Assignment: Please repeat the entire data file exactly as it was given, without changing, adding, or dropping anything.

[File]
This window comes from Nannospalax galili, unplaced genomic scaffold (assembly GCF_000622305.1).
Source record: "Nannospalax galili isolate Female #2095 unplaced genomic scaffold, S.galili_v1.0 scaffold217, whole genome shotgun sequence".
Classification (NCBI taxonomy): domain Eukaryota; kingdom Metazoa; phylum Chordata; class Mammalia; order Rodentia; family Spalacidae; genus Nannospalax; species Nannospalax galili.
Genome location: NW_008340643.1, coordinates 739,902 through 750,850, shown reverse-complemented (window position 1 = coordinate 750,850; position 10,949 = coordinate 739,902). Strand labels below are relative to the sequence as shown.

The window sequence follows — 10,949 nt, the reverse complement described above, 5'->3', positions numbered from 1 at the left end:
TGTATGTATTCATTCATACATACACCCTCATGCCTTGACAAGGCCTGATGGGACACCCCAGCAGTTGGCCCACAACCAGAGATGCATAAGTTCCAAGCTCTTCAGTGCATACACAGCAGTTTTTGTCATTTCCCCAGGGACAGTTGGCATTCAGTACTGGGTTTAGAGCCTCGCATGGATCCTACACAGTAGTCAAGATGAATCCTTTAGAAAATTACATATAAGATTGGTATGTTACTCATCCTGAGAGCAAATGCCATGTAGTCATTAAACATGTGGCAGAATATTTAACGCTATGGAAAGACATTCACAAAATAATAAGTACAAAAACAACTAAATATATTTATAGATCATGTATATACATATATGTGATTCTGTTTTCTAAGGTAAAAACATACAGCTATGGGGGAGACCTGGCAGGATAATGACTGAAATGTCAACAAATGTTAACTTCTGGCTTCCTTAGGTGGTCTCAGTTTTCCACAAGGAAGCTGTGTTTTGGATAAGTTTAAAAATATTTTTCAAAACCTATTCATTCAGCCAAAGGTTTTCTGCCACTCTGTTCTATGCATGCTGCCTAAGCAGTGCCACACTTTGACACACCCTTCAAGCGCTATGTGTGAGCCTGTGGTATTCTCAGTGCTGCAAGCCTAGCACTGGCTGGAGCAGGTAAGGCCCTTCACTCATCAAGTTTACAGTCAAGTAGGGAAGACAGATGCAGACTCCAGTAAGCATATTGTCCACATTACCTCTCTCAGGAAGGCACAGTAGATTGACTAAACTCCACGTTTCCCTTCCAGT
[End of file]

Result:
This window comes from Nannospalax galili, unplaced genomic scaffold (assembly GCF_000622305.1).
Source record: "Nannospalax galili isolate Female #2095 unplaced genomic scaffold, S.galili_v1.0 scaffold217, whole genome shotgun sequence".
Classification (NCBI taxonomy): domain Eukaryota; kingdom Metazoa; phylum Chordata; class Mammalia; order Rodentia; family Spalacidae; genus Nannospalax; species Nannospalax galili.
Genome location: NW_008340643.1, coordinates 739,902 through 750,850, shown reverse-complemented (window position 1 = coordinate 750,850; position 10,949 = coordinate 739,902). Strand labels below are relative to the sequence as shown.

The window sequence follows — 10,949 nt, the reverse complement described above, 5'->3', positions numbered from 1 at the left end:
TGTATGTATTCATTCATACATACACCCTCATGCCTTGACAAGGCCTGATGGGACACCCCAGCAGTTGGCCCACAACCAGAGATGCATAAGTTCCAAGCTCTTCAGTGCATACACAGCAGTTTTTGTCATTTCCCCAGGGACAGTTGGCATTCAGTACTGGGTTTAGAGCCTCGCATGGATCCTACACAGTAGTCAAGATGAATCCTTTAGAAAATTACATATAAGATTGGTATGTTACTCATCCTGAGAGCAAATGCCATGTAGTCATTAAACATGTGGCAGAATATTTAACGCTATGGAAAGACATTCACAAAATAATAAGTACAAAAACAACTAAATATATTTATAGATCATGTATATACATATATGTGATTCTGTTTTCTAAGGTAAAAACATACAGCTATGGGGGAGACCTGGCAGGATAATGACTGAAATGTCAACAAATGTTAACTTCTGGCTTCCTTAGGTGGTCTCAGTTTTCCACAAGGAAGCTGTGTTTTGGATAAGTTTAAAAATATTTTTCAAAACCTATTCATTCAGCCAAAGGTTTTCTGCCACTCTGTTCTATGCATGCTGCCTAAGCAGTGCCACACTTTGACACACCCTTCAAGCGCTATGTGTGAGCCTGTGGTATTCTCAGTGCTGCAAGCCTAGCACTGGCTGGAGCAGGTAAGGCCCTTCACTCATCAAGTTTACAGTCAAGTAGGGAAGACAGATGCAGACTCCAGTAAGCATATTGTCCACATTACCTCTCTCAGGAAGGCACAGTAGATTGACTAAACTCCACGTTTCCCTTCCAGT